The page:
The interim leader of UKIP has become the first “top politician” to meet with the US President elect Donald J Trump.
According to Nigel Farage the “one-to-one” took place at Trump Towers in New York and lasted over an hour, as the pair talked about “freedom and winning” after Brexit.
Right after the meeting Farage, who is being touted for the job of US Ambassador to the UK, commented on Twitter that “It was a great honour to spend time with Donald Trump. He was relaxed, and full of good ideas”.
He also added “(his) support for the US-UK relationship is very strong. This is a man with whom we can do business”.
Later in an interview for CNN Farage said:
“I was especially pleased at his very positive reaction to the idea that Sir Winston Churchill’s bust should be put back in the Oval Office”.
Farage considers Trump’s victory as good news for Britain, believes that Trump supports the US-UK relationship and is a man with whom we can do business.
Farage may be right, but he seems to not understand that there are at least three issues here.
Firstly, Trump is an isolationist. That’s why he has pledged during the campaign to scrap both the North American Free Trade Agreement (NAFTA) and Trans Pacific Partnership (TPP). In other words, Trump seems to be against free trade deals.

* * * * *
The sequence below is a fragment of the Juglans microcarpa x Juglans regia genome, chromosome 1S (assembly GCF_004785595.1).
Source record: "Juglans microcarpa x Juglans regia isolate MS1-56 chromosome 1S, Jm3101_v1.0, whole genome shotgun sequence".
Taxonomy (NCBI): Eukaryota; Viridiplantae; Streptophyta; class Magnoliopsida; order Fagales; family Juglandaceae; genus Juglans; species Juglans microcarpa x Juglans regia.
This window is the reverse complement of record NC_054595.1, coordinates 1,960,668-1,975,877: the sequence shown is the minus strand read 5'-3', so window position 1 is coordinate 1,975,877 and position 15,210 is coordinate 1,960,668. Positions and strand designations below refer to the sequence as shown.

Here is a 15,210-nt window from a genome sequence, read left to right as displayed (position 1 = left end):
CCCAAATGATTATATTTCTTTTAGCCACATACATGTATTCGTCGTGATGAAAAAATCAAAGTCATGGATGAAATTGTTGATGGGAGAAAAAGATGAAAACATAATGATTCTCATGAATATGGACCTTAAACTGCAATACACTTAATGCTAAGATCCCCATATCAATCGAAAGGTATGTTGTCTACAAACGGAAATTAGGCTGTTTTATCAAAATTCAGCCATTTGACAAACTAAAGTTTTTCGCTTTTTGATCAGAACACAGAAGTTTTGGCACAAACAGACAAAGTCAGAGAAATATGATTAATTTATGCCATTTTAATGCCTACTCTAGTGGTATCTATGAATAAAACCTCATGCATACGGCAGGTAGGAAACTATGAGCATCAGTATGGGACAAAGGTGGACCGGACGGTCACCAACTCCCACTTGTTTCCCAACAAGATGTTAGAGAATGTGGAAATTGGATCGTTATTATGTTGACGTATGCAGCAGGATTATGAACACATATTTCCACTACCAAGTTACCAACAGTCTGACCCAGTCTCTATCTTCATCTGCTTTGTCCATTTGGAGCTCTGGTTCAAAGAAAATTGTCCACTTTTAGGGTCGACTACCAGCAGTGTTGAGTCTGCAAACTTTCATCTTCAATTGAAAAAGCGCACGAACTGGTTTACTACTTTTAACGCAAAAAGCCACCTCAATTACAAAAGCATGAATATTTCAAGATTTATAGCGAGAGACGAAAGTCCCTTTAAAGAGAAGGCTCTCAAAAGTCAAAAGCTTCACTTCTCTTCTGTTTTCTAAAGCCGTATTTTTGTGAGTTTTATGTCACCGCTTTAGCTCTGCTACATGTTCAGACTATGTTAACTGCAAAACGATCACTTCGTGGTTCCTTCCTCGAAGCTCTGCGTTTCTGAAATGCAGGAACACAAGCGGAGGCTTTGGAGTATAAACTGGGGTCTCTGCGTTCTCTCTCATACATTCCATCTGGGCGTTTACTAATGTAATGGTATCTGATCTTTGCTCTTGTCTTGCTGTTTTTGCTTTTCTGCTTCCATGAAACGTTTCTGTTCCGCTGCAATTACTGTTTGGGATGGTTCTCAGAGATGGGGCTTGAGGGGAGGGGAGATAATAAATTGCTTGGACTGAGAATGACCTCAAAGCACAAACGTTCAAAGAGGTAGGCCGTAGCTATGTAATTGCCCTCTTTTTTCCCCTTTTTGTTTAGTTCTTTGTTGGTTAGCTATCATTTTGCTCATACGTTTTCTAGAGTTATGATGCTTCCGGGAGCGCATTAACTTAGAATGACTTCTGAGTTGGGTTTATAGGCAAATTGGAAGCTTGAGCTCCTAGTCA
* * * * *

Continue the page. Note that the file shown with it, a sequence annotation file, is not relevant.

Trump’s US protectionism could be as equally as devastating to the UK’s economy as the loss of free tariffs and trade deals with the EU’s single market, that Nigel Farage wants us to quit.
If confirmed, Trump’s US protectionism is bad news for anyone such as Farage who wants a hard Brexit and to leave the single market.
Secondly, and despite of claims to the contrary, Trump doesn’t seem to believe that the UK and US have a special relationship. Right after his election, Trump called nine different world’s leader before calling Theresa May. Britain came after Egypt, Ireland, Mexico, Israel, Turkey, India, Japan, Australia and South Korea. All those countries have strong political and economic links with the US and are strategically important for the government.
Even worse for Britain, Trump has already arranged to meet with Shinzo Abe, the Japanese Prime Minister, next week, before an Asia-Pacific Economic Cooperation (APEC) summit.
The third and last issue is that Farage doesn’t speak for Britain. He may think he does, but in reality he has no mandate to speak on behalf of the British people. Therefore, his opinion is irrelevant.
So what was the purpose of this meeting?
Farage is certainly looking for a job. And Trump seems to be willing to give him something to do. Also, it’s important for the Brexiteers to continue with their fairytale of Britain being better off out of the EU, even if they have no real economic plans.
Yes, Farage was the first top British politician to meet with Trump. But surely he was after something else. According to some reports Farage, who was an active member of Trump’s campaign, is set to become US Ambassador to the UK. If true, Farage (ironically) would steal the job of a US citizen and become “Trump’s puppet” in UK.
So was Farage on a job interview? Only time will tell.